Project Details

Description

In the digital era, Critical Infrastructures (CIs) are operating undHacker stealing data from computerer the premise of robust and reliable ICT components, complex ICT infrastructures and emerging technologies and are transforming into Critical Information Infrastructures (CIIs) that can offer a high degree of flexibility, scalability, and efficiency in the communication and coordination of advanced services and processes.

The increased usage of information technology in modern CIIs means that they are becoming more vulnerable to the activities of hackers and other perpetrators of cyber-related crime (cyber criminals). Several recent studies have shown that the landscape of cyber threats is changing continuously and the nature of attacks of this sort are evolving, involving a great degree of persistence and (technical) sophistication.

In addition toA close-up of a lock key on a keyboard this, barriers to entry for would-be cyber criminals are falling rapidly, and nowadays, the attackers have a range of (technical) capabilities and substantial resources at their disposal, since malware and malware-as-a service become more easily and cheaply available through various means and sources (such as Dark Web, Deep Web).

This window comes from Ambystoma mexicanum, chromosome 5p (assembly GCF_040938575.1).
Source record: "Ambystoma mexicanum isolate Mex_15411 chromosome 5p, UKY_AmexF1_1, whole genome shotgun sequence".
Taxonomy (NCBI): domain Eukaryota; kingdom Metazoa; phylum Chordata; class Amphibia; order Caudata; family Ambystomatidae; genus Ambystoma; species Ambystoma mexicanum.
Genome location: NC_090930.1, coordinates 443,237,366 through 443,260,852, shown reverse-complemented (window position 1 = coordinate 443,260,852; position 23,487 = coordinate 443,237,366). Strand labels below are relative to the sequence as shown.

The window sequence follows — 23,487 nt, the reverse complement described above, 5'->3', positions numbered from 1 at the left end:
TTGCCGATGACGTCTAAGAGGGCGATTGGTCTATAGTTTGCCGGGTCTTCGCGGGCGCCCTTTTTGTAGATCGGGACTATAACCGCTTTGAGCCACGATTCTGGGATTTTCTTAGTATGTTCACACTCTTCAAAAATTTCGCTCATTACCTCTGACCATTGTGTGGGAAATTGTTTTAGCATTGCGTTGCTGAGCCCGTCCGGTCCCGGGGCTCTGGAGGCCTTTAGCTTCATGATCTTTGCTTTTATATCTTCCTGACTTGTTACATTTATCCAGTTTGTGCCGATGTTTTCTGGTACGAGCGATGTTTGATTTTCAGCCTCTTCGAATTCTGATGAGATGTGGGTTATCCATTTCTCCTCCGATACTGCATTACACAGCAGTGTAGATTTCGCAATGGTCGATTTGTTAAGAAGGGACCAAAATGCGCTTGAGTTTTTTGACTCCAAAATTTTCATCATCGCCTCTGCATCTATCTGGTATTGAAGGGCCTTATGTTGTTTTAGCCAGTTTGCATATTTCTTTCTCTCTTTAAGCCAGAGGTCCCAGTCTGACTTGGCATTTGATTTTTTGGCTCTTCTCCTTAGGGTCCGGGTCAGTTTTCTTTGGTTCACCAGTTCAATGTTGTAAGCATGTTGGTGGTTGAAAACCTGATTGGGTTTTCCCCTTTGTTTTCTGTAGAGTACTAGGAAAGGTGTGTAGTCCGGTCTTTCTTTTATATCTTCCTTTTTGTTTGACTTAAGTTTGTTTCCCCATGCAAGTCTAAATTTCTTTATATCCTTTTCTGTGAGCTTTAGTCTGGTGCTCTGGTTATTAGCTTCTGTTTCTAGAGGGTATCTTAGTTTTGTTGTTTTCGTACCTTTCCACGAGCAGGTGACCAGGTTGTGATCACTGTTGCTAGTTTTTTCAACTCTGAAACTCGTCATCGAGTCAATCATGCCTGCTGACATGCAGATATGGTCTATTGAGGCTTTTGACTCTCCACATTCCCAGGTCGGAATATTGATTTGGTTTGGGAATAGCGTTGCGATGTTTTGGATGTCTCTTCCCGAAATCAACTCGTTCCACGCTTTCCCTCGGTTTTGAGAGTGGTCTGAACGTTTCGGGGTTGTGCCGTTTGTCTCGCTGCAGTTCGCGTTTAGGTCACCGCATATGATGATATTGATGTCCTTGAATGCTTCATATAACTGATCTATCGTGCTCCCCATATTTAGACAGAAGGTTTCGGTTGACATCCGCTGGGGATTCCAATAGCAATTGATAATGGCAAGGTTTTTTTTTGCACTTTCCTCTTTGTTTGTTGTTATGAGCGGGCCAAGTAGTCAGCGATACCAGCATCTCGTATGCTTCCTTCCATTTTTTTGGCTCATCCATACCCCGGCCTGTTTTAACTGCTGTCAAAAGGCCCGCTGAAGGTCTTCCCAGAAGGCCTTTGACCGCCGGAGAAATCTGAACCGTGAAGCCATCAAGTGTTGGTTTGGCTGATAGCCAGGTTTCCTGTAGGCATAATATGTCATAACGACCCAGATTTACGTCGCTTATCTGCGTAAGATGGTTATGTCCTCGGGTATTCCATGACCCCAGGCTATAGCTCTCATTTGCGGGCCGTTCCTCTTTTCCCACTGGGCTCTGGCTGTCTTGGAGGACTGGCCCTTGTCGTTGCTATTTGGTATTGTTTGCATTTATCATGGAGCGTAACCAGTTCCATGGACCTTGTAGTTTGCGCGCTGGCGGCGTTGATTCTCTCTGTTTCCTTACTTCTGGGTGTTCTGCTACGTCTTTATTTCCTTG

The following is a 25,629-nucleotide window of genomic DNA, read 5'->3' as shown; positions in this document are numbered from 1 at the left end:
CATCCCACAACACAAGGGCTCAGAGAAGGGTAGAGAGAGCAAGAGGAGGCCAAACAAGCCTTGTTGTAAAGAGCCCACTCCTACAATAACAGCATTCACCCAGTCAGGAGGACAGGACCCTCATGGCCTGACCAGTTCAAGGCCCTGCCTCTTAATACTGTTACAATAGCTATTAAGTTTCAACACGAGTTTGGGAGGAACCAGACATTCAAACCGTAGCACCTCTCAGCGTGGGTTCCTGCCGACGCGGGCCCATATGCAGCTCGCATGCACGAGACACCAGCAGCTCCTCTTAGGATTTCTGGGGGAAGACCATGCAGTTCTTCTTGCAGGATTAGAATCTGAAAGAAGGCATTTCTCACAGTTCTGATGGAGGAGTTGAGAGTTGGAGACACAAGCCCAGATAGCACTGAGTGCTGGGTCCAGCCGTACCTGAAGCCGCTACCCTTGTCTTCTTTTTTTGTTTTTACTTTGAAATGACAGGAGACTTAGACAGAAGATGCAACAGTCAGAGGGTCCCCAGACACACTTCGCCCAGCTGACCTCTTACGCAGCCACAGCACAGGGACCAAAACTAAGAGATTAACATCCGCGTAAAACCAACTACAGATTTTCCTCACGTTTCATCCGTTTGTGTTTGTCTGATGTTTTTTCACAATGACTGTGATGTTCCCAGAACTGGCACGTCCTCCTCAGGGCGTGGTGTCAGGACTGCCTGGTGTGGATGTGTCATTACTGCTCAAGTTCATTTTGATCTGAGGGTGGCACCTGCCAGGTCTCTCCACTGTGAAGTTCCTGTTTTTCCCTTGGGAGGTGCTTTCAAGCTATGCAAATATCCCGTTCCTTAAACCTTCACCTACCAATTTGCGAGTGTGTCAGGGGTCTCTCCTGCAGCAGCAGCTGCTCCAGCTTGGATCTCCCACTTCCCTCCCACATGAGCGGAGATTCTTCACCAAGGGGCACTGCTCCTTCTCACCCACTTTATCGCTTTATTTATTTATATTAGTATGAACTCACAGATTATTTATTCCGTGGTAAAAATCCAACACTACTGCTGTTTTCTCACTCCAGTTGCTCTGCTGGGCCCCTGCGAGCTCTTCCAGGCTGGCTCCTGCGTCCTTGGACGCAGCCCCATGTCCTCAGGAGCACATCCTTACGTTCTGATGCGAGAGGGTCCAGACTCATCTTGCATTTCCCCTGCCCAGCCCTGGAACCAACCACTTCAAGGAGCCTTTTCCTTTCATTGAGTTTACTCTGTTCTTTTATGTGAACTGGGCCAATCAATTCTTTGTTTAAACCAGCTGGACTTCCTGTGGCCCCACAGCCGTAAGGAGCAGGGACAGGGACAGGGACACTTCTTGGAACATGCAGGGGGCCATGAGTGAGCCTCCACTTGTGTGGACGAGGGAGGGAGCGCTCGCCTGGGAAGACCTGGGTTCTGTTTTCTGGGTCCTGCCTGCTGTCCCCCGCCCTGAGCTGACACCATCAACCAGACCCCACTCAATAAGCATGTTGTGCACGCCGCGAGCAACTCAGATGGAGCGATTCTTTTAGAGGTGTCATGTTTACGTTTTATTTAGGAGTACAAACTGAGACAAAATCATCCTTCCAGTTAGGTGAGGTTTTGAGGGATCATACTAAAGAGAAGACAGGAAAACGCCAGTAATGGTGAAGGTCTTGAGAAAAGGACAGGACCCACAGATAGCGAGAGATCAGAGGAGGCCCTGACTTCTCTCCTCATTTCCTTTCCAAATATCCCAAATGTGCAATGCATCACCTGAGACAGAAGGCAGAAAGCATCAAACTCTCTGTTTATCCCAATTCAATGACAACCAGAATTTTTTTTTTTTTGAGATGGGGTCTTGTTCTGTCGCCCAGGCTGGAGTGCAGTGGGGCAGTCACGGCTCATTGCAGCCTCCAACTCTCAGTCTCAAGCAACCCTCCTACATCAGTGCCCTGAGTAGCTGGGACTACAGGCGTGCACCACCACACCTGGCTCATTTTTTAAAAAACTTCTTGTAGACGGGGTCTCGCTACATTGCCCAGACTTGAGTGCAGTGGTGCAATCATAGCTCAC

Thus, a variety of advanced techniques and tools (e.g. social engineering techniques and zero-day exploits programs) are available and can be used by the cyber criminals to initiate advanced targeted attacks. These threats employ multiple technologies and malware, deployed in multiple stages, to bypass traditional secuInternet Security Systemrity mechanisms in order to penetrate an organization’s defenses. The attack vectors vary significantly including Application-Layer, Social Engineering Unauthorized Access, Malicious Code, and Reconnaissance and Networking-based service attacks that target applications, host and client operating systems, and even networking equipment. In this vein, the attackers use these techniques to get valuable data assets, such as financial transaction information, user credentials, insider information etc.

Europe’s critical information infrastructure (CII) are those interconnected information and communication infrastructures essential for the maintenance of vital societal functions (health, safety, security, economic or social well-being of people). Any disruption or destruction would have serious consequences. In today’s digital era, the increased usage of information technology in modern CIIs makes them vulnerable to cyber-related crime. The EU-funded CyberSANE project will enhance their security and resilience by providing a dynamic collaborative warning and response system. This will support and guide security officers to recognise, identify, dynamically analyse, forecast, treat and respond to advanced persistent threats and handle their daily cyber incidents utilising and combining both structured data and unstructured data coming from social networks and the dark web.